Friday, January 16, 2015


I was feeling a little sentimental today, thinking back on my old fiction magazine, TABARD INN. I got to wondering, whatever happened to all those people I published way back in the day? Sure, a few of them were friends before I published them, so I know where they are. I kept in touch with a few writers who had become my friends during the process of me publishing them, so I know where they are. But what about everyone else? Did they drop off the face of the earth? Did I discover anyone who went on to bigger and better writing credits?

(OK, there were a few who already had a pretty good list of writing credits before I came along, but what about those who didn't? If I may be allowed *ahem* a moment of possible hubris.)

I spent a lot of my downtime at work today Googling all of those writers who I haven't heard from since publishing them, and sadly I discovered that most of them either didn't have writing careers or they actually did fall off the face of the earth and are probably swimming in the ether. I found a few others, and while there were no big names, they seemed to still be writing and getting a publication out there every once in a while. Shockingly few of them had websites, though.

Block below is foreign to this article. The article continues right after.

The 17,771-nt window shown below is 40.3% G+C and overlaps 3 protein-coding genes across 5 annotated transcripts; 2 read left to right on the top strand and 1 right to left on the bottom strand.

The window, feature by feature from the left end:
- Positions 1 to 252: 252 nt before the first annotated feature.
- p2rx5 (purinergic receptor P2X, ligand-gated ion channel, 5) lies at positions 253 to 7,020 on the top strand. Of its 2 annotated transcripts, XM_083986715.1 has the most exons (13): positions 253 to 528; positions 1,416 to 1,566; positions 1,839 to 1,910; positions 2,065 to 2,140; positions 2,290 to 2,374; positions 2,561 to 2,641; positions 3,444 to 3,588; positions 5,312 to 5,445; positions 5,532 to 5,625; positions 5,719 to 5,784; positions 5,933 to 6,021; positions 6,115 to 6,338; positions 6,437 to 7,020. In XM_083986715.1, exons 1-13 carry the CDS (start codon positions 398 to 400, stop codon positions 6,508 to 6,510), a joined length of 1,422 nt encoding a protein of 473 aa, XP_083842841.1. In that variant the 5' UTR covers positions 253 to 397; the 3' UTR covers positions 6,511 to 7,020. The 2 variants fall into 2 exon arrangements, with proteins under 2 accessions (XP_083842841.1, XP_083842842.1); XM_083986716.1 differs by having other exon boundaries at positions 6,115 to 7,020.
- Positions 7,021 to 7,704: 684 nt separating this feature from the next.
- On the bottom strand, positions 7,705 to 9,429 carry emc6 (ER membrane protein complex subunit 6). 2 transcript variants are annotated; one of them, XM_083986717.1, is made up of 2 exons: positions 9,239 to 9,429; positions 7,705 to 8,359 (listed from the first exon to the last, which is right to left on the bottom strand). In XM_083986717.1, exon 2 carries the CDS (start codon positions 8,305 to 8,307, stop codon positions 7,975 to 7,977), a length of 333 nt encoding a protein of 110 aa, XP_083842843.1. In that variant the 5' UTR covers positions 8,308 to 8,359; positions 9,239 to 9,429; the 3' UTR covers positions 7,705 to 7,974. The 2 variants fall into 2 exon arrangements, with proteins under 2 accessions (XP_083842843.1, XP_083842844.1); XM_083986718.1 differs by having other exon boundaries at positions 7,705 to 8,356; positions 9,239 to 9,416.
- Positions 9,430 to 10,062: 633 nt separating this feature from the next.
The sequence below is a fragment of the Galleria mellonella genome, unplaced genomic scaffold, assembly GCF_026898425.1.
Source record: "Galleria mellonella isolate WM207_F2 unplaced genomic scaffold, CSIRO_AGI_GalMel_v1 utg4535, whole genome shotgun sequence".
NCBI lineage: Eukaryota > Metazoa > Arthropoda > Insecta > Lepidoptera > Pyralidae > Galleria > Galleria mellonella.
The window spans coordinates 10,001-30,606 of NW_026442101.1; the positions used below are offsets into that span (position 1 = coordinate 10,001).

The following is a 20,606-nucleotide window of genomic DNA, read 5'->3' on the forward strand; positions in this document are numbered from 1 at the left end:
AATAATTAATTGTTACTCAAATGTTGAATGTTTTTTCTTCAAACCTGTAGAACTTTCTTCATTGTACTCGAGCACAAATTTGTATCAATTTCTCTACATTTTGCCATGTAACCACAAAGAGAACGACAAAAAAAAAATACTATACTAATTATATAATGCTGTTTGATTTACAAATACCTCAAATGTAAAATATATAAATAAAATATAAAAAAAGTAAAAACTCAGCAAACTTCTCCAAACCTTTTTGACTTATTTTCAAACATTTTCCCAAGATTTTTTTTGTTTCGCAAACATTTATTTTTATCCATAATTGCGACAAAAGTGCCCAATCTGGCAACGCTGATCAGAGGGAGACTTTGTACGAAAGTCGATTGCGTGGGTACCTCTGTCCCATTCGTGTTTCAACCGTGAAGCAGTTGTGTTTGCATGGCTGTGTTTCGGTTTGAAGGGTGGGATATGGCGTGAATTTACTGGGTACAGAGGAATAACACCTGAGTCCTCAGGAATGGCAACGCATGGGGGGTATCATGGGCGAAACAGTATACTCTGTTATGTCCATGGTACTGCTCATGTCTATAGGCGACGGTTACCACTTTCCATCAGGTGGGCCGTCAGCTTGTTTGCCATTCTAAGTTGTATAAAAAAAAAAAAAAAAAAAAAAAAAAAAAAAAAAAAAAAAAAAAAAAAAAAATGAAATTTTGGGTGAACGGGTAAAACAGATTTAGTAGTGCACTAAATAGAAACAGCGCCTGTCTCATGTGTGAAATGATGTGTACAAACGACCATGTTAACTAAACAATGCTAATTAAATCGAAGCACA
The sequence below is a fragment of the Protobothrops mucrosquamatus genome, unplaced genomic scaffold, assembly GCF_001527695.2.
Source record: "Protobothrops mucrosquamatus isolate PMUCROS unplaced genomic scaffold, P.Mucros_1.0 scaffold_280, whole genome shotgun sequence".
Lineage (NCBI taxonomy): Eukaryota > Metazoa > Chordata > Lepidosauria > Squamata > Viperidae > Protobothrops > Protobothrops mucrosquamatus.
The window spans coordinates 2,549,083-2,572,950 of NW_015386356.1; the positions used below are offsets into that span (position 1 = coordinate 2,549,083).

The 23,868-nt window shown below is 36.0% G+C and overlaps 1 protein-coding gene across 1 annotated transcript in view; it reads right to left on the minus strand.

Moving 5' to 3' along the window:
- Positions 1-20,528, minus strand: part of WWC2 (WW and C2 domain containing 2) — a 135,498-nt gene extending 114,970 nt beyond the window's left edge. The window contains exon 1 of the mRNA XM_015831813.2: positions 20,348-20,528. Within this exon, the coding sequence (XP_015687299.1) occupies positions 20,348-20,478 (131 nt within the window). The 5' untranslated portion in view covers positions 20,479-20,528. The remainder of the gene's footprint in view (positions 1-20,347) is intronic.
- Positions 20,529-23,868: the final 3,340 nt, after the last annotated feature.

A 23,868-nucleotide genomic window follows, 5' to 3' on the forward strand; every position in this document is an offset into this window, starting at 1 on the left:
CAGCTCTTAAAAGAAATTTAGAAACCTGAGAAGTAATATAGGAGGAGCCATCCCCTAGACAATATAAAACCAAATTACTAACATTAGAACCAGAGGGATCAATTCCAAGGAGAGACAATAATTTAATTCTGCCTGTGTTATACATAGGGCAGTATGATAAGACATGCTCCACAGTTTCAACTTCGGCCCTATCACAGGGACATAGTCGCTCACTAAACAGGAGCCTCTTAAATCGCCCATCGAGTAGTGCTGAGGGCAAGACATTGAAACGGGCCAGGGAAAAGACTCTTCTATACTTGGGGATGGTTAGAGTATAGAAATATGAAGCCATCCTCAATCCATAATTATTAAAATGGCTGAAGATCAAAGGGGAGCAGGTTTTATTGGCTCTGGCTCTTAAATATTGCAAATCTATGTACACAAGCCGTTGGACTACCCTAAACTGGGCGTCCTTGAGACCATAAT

One of these guys became a writer of children's books, which I find incredibly funny, considering the graphic, doomed nature of his story in #3. Another guy just got a graphic novel Kickstarter going, and it looks pretty cool. One guy is in prison.

But there was one guy who surprised me. Norman Nathan, who wrote "Evolution" for #3, seems to have done well for himself in life, but he has the unfortunate distinction of being the first TABARD INN author to pass away. It threw me for a loop. I didn't expect to find out that one of the writers I'd published had died, and it brought me down quite a bit.

I guess it's because of the brutal vitality of the magazine that I didn't expect anyone involved to be so mortal. Intellectually, I knew there were a lot of older writers submitting stories to me, but emotionally, it just felt like there was such youth and vigor to the contributors that death would have never occurred to me.

If you have a copy of #3, give "Evolution" a read. It's a melancholy story, just the right mood for this kind of news. RIP Norman Nathan.

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